Employer invalidated the offer at the end of the day on Wednesday, May 18 (and thus before employer knew that employee was pregnant). However, the Subdistrict Court found that employer did not inform employee that the offer had been rescinded until May 23, 2022, and that employee was also not suspended until then. If employer had already decided to definitively withdraw the offer on May 18, 2022, it would have been reasonable for employee to have been informed of this in the interview on May 19, 2022. Employer did not do so. By doing so only after employer knew about the pregnancy, there is a presumption that employer withdrew the offer to renew the employment contract because of her pregnancy. But even if this were not the case, employer acted in violation of good employment practice.
Good employment practice
After all, employer did not warn employee in the conversation on May 18, 2022, that it would withdraw the offer if she did not sign that day. According to the Subdistrict Court, the employee did not need to be aware of this either. After all, the negotiations were about extension for a definite or indefinite period of time, and on May 18 the parties had found a middle ground in that respect. Indeed, it had been agreed that if the targets in the action plan were met, an extension for an indefinite period would be decided on as early as September 2022.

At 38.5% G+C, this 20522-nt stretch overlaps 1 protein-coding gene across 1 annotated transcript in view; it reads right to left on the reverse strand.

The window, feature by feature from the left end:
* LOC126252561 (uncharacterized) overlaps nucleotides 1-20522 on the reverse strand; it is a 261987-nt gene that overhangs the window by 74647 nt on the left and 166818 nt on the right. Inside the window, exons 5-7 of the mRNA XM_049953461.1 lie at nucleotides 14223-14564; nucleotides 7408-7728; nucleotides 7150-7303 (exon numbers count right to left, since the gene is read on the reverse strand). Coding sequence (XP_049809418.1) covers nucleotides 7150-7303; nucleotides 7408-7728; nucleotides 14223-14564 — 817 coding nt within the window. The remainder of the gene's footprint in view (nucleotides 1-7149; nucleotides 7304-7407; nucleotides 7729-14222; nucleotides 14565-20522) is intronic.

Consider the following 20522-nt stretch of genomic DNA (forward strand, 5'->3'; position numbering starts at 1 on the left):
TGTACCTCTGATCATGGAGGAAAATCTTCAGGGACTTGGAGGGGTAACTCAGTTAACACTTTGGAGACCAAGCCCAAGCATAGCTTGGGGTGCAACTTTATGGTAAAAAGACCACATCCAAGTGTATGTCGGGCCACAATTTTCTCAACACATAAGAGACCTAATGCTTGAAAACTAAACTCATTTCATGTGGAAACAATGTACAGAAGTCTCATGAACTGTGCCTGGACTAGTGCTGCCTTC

In the opinion of the Subdistrict Court, the employee's conduct sufficiently shows that she accepted the offer, if not in, at least after the May 18 conversation. Thus, on May 19, 2022, she asked HR for a new link (for inspection and acceptance) of the offer in DocuSign. Moreover, that same day, employee agreed with colleagues to announce her pregnancy on Monday, May 23, 2022, during a team meeting. The parties did not discuss announcement of departure at that time. Apparently, therefore, they did not assume this at the time. It is further established that on Friday, May 20, 2022, employee registered for a conference on July 1, 2022 and that she put the evaluation moments from the action plan until September 2022 in her business calendar and in the agenda of a colleague.
Thus, employer should have realized that its announcement on May 23, 2022, that the offer had been withdrawn and that employee could leave immediately, would take employee completely by surprise. Employee could not have inferred this from DocuSign's automatically generated notification on May 18, 2022 that the document had been declared invalid because it had expired. Employer, on and after May 18, 2022, left employee under the impression that the renewal was a fact.
Under these circumstances, employer did not have the freedom to withdraw the offer. As the employee accepted the offer, a one-year extension of the employment contract was established effective June 1, 2022.
The Subdistrict Court therefore granted the claim for continued payment of salary from June 1, 2022. However, the statutory increase on the late payment of wages was mitigated to 25%, as the employee initially appears to have accepted the end of her employment contract and only in a letter from her authorized representative dated August 16, 2022 did she invoke performance of the employment contract.
You can read the full judgment here.
It is therefore clear from this ruling that an employer may not simply withdraw an offer made for an extension if negotiations are still ongoing. Do you also have employment law questions? The experienced team of SPEE advocaten & mediation will be happy to help you.